That’s not obvious. That P(~O) = P(~O|G)= 1, might entail that P(~O|G) = P(G|~O) = 1. I’d have to think about it, but quickly qiven the assumptions, P(~O|G)=
    P(G|~O)/P(G). But then P(~O|G)= P(~O|G)/P(G) iff. P(G) = 1. But then P(G|~O) = P(G) P(~O|G)/P(~O). So, P(G|~O) = P(~O|G) = 1. If that’s right, then I don’t think (2) is true without non-centering. That inference quickly came to mind, but I’m hoping that I missed something. It’s too quick, I must have overlooked something.

    December 28, 2010 — 19:18
  • David Warwick

    “He denies that we could know what justifies God in permitting them.”
    ‘We’ has to be ‘anyone that isn’t God’, though, I think, rather than ‘human beings alive now’ or whatever. Obviously intellectual, knowledge and linguistic factors limit us in ways God isn’t limited, but that would apply to the most advanced aliens (or angels), too.
    The point I’m trying to make is that ‘justification’ is a process in which one person/being explains what their reasons were to another. If God *can’t* explain his reasons, because of the limits of those who are not God, these actions are, by definition, unjustifiable, unjustified and unreasonable.

    December 29, 2010 — 6:54
  • Trent Dougherty

    Plus, we have revealed to us things like “mercy triumphs over judgement” and “the greatest of these is love” and “these are the fruits of the spirit” and “set your mind on these things” and the beatitudes and the examples from Israel. All I need to make ST1 false is that these things *give us a reason to think that* the goods we are aware of are *sufficiently similar* to any *relevant* goods there are. This is based on a reasonable reading of “representative”. I don’t think the strict reading of it is going to get anywhere.

    December 29, 2010 — 10:17
  • Ted Poston

    Thanks Alex. In effect, I should use a standard Bayesian measure of confirmation. Your example is basically the ratio measure.

    December 29, 2010 — 11:37
  • Ted Poston

    Let’s just go back to the core intuition. I take it that on some occasions the fact we wouldn’t see a reason if there were one makes it likely that if this is a reason we don’t see it. Alston’s chess analogy supports this. Suppose a novice a novice chess player observing a match between Kasporov and Spassky. At a crucial point in the match Kasporov moves his bishop to E7 capturing Spassky’s E7 pawn. Why, thinks the novice, did Kasporov do this when it will result in the immediate capture of the bishop and also deploy Spassky’s Queen? The novice simply can’t see a reason. Should the novice conclude that there is no reason? Of course not. It would be silly to suppose that the novice is in a position to discern every reason Kasporov might have for making this move. The novice should withhold judgment on whether Kasparov has an adequate reason.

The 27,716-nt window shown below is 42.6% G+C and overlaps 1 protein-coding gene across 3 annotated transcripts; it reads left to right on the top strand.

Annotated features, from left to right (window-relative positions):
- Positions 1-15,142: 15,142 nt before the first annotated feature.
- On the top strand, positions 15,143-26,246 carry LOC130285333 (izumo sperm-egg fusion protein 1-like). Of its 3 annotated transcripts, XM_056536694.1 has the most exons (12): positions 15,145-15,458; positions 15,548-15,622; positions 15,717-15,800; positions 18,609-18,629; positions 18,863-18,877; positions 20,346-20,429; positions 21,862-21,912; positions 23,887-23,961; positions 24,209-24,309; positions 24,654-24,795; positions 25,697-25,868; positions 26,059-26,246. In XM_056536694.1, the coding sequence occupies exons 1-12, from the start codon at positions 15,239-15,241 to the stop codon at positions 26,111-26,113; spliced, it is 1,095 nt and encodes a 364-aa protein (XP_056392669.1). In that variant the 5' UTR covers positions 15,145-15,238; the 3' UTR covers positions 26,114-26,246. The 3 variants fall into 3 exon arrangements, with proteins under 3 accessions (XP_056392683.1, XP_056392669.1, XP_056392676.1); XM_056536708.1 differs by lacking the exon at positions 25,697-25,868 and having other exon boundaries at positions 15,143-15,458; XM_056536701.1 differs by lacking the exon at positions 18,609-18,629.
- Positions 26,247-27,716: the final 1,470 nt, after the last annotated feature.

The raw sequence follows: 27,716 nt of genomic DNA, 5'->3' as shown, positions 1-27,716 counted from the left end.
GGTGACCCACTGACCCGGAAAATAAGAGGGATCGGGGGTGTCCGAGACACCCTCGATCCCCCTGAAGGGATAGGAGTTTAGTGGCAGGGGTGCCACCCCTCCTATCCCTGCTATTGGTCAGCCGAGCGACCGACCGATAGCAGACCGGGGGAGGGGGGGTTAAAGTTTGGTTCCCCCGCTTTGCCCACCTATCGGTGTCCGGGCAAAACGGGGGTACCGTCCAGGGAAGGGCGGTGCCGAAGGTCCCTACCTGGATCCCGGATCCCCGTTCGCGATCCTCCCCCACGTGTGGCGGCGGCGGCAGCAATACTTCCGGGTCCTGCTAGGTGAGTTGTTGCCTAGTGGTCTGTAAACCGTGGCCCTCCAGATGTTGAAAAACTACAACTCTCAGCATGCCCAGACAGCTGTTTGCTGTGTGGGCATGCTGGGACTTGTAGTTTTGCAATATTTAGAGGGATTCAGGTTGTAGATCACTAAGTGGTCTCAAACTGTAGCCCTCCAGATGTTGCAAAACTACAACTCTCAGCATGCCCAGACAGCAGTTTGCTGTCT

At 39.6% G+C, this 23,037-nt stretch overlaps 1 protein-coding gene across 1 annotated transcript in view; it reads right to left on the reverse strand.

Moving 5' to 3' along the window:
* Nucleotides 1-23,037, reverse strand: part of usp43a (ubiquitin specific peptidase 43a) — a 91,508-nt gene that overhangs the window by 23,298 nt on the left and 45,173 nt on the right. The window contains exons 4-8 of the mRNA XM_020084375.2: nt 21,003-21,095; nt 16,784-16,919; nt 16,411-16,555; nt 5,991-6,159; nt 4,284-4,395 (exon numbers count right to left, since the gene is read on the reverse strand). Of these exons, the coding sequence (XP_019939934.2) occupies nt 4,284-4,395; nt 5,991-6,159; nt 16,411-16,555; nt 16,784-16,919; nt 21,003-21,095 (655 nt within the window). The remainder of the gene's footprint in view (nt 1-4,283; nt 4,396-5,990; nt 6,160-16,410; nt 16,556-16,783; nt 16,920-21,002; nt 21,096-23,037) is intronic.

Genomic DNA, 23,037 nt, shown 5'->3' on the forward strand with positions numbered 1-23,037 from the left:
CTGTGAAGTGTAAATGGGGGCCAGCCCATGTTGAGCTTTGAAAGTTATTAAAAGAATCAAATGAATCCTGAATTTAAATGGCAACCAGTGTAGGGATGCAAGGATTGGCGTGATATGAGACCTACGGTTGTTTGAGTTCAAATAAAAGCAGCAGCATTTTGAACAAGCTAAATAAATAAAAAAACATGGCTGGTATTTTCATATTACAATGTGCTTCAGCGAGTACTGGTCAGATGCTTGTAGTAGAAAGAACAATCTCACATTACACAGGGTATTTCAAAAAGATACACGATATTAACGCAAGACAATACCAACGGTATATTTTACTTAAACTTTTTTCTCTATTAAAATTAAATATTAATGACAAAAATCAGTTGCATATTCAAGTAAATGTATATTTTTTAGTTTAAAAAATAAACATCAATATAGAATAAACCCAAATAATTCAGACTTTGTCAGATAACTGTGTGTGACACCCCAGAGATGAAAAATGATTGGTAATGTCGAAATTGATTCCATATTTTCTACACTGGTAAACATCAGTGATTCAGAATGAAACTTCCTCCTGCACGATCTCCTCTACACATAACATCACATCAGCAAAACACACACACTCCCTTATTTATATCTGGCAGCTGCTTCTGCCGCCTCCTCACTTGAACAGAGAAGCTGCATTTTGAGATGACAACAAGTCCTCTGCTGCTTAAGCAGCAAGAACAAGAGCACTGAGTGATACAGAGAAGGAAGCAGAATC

December 29, 2010 — 11:52
  • Mike Almeida

    The point I’m trying to make is that ‘justification’ is a process in which one person/being explains what their reasons were to another.
    This is not how ‘justification’ is used in this context. My being justified in doing x entails nothing about my explaining (or being able to explain) why I’m permitted to x to anyone.
    If God *can’t* explain his reasons, because of the limits of those who are not God, these actions are, by definition, unjustifiable, unjustified and unreasonable.
    Maybe there is some notion of justification on which something like this is true (but I suspect there isn’t, since it would have sufficently disabled persons unjustified in doing anything) but it’s not the notion in play. Being unable to explain your reasons for being permitted to x does not entail that you are not justified in doing x. Indeed, having no clue what the reasons are that permit you to do x does not entail that you’re not justified in doing x.

    December 29, 2010 — 11:53
  • Ted Poston